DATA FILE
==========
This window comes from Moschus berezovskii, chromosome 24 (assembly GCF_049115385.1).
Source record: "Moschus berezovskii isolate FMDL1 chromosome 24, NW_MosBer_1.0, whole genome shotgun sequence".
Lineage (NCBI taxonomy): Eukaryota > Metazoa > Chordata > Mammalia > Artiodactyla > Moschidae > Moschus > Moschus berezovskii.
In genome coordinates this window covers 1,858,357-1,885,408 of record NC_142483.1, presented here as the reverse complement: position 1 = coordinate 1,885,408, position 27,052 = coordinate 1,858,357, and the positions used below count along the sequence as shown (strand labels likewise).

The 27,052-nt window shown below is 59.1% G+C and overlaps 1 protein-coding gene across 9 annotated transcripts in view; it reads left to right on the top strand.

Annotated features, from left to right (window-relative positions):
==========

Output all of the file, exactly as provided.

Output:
This window comes from Moschus berezovskii, chromosome 24 (assembly GCF_049115385.1).
Source record: "Moschus berezovskii isolate FMDL1 chromosome 24, NW_MosBer_1.0, whole genome shotgun sequence".
Lineage (NCBI taxonomy): Eukaryota > Metazoa > Chordata > Mammalia > Artiodactyla > Moschidae > Moschus > Moschus berezovskii.
In genome coordinates this window covers 1,858,357-1,885,408 of record NC_142483.1, presented here as the reverse complement: position 1 = coordinate 1,885,408, position 27,052 = coordinate 1,858,357, and the positions used below count along the sequence as shown (strand labels likewise).

The 27,052-nt window shown below is 59.1% G+C and overlaps 1 protein-coding gene across 9 annotated transcripts in view; it reads left to right on the top strand.

Annotated features, from left to right (window-relative positions):